January 07, 2016
By BERNIE WILSON
AP Sports Writer
The San Diego Chargers, Oakland Raiders and St. Louis Rams filed for relocation to the Los Angeles area on Monday night, trying not to be left out in the race to return the NFL to the nation’s second-largest market after a 21-year absence.
The Chargers want to partner with the AFC West rival Raiders on a stadium in Carson.
Chargers chairman Dean Spanos has had the right to leave San Diego since 2008, but the team’s long, contentious efforts to replace aging Qualcomm Stadium became more aggressive after Rams owner Stan Kroenke announced plans to build a stadium in Inglewood.
The NFL confirmed it received the applications to move for the 2016 season. They will be reviewed by league staff and three committees of owners that will meet in New York on Wednesday and Thursday. All owners will meet in Houston next week and are expected to vote on whether to allow any of the teams to move. A team wanting to move needs 24 of 32 votes.
Los Angeles has been without the NFL since after the 1994 season, when the Raiders moved back to Oakland and the Rams moved to St. Louis. The Rams had been in the L.A. area since 1946.
The Chargers and City Hall have been at odds since 2000, when team owner Alex Spanos said the team needed a new stadium. That was just three years after the stadium was expanded to accommodate the Chargers and Super Bowls.
The stadium saga turned nasty this year as Mark Fabiani, an attorney for Dean Spanos, attacked Mayor Kevin Faulconer and his proposals to keep the team.
In a video posted on the team’s web site, Dean Spanos blamed “the inability of the city at the political level to get any kind of public funding or any kind of vote to help subsidize a stadium.”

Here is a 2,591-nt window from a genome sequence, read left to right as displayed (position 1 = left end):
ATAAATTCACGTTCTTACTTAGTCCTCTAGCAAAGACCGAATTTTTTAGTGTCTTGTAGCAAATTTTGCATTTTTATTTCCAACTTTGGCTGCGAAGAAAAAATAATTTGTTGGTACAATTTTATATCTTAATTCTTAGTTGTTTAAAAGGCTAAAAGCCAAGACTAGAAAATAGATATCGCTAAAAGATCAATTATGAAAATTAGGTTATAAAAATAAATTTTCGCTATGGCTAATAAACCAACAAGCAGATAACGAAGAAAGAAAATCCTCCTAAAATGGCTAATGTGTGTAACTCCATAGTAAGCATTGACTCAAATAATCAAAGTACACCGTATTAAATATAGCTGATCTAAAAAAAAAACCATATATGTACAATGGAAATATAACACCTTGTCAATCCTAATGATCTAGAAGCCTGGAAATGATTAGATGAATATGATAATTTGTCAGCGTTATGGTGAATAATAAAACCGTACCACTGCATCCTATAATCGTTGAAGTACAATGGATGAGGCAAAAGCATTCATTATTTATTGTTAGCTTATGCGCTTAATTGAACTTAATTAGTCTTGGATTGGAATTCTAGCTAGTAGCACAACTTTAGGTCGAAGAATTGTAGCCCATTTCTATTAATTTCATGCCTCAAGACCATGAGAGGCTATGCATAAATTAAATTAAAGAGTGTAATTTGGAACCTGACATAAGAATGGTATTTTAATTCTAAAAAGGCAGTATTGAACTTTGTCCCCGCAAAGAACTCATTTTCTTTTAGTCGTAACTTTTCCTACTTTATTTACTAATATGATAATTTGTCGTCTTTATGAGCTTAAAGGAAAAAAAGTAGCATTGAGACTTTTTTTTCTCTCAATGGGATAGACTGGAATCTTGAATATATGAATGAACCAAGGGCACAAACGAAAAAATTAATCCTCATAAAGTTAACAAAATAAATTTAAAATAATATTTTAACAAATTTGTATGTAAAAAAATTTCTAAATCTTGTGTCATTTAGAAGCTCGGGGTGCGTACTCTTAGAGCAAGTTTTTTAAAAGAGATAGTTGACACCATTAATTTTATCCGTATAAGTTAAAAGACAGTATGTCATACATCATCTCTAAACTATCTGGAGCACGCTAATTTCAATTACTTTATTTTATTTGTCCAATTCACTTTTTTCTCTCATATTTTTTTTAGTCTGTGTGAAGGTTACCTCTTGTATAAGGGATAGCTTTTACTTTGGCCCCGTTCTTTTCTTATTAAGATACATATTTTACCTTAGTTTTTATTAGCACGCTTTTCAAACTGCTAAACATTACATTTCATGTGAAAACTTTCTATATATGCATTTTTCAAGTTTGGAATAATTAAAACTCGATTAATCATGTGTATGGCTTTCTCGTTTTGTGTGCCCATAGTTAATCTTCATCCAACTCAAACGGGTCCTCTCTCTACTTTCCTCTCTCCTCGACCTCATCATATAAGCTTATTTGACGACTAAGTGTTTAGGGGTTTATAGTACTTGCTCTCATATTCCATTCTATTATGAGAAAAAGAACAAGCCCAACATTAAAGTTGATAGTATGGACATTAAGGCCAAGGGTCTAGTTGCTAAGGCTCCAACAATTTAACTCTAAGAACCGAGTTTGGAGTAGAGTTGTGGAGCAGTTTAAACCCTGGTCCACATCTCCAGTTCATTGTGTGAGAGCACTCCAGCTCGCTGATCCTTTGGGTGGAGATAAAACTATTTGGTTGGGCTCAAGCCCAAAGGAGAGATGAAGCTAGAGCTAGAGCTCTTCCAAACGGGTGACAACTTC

The Chargers’ filing came hours after Spanos’ son, John, the team’s president of football operations, thanked fans for “your unwavering support and passion” in a statement in which he expressed support for beleaguered coach Mike McCoy and general manager Tom Telesco. McCoy will return despite the Chargers going 4-12, their worst record in 12 seasons. Telesco had his contract secretly renewed last summer.
The Raiders and Rams were both 7-9.
The Chargers walked away from negotiations with the city and county in mid-June.
In the three brief negotiating sessions between the Chargers and city and county officials, the team mostly focused on what it called a flawed environmental impact report for a new stadium. The team did not negotiate finances, but it has said in the past that it expects a public contribution of at least 60 percent.
Under the city and county’s proposal, public funding would be capped at 32 percent, with the team being responsible for overruns.
The Chargers claim 25 percent of their fan base comes from north of San Diego County, although they've declined to offer proof.
Oakland has expressed interest in building a new stadium for the Raiders at the Coliseum site but has no funding plan as of yet.
The Rams currently have a year-to-year lease with the Edward Jones Dome.
Kroenke has ignored efforts by a St. Louis task force that is proposing a $1.1 billion stadium along the Mississippi River, not far from the Rams' current stadium built in 1995.
The Rams have had 12 consecutive non-winning seasons, including a 15-65 record from 2007-11 that is the worst five-year stretch in NFL history. Out of 21 seasons in St. Louis, they've fielded four winners, including the 1999 Super Bowl title team and 2001 team that lost to Patriots in the Super Bowl.
The St. Louis stadium task force said in a statement it had anticipated the filing “for more than a year” and was “extremely confident” its proposal would be “well received as the league weighs its options in the weeks ahead.”
Rams coach Jeff Fisher was head coach of the Houston Oilers when they relocated to Tennessee in the 1996, and that could happen again.
“I shared with the team today, I’ve been through this experience before,” Fisher said earlier Monday. “We have to take the approach and with the assumption that everything’s taking place here in St. Louis until we’re told otherwise.”
Safety T.J. McDonald’s father, Tim McDonald, was a rookie defensive back on the Cardinals in 1987 in their final year in St. Louis before owner Bill Bidwill moved the franchise to Phoenix.